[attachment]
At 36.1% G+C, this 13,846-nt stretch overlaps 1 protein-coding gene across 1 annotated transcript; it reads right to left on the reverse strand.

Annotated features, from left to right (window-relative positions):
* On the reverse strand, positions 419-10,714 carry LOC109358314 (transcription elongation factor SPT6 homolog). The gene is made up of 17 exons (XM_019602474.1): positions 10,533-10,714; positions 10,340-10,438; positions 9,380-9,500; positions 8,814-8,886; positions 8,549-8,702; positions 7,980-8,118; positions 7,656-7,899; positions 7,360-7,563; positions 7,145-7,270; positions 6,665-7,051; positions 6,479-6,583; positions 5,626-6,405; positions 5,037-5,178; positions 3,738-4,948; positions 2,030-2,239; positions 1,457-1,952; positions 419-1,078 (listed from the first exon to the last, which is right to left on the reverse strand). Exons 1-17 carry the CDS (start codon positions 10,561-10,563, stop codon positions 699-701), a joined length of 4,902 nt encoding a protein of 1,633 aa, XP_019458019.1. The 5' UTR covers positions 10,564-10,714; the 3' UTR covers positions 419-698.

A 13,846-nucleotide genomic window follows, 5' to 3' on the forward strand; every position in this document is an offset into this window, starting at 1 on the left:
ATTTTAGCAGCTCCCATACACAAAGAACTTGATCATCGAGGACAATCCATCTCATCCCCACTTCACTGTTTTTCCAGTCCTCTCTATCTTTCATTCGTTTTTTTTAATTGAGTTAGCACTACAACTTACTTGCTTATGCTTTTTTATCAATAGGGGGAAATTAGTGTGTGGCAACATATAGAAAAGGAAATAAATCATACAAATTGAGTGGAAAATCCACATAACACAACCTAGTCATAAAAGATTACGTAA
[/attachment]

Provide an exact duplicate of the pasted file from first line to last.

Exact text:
At 36.1% G+C, this 13,846-nt stretch overlaps 1 protein-coding gene across 1 annotated transcript; it reads right to left on the reverse strand.

Annotated features, from left to right (window-relative positions):
* On the reverse strand, positions 419-10,714 carry LOC109358314 (transcription elongation factor SPT6 homolog). The gene is made up of 17 exons (XM_019602474.1): positions 10,533-10,714; positions 10,340-10,438; positions 9,380-9,500; positions 8,814-8,886; positions 8,549-8,702; positions 7,980-8,118; positions 7,656-7,899; positions 7,360-7,563; positions 7,145-7,270; positions 6,665-7,051; positions 6,479-6,583; positions 5,626-6,405; positions 5,037-5,178; positions 3,738-4,948; positions 2,030-2,239; positions 1,457-1,952; positions 419-1,078 (listed from the first exon to the last, which is right to left on the reverse strand). Exons 1-17 carry the CDS (start codon positions 10,561-10,563, stop codon positions 699-701), a joined length of 4,902 nt encoding a protein of 1,633 aa, XP_019458019.1. The 5' UTR covers positions 10,564-10,714; the 3' UTR covers positions 419-698.

A 13,846-nucleotide genomic window follows, 5' to 3' on the forward strand; every position in this document is an offset into this window, starting at 1 on the left:
ATTTTAGCAGCTCCCATACACAAAGAACTTGATCATCGAGGACAATCCATCTCATCCCCACTTCACTGTTTTTCCAGTCCTCTCTATCTTTCATTCGTTTTTTTTAATTGAGTTAGCACTACAACTTACTTGCTTATGCTTTTTTATCAATAGGGGGAAATTAGTGTGTGGCAACATATAGAAAAGGAAATAAATCATACAAATTGAGTGGAAAATCCACATAACACAACCTAGTCATAAAAGATTACGTAA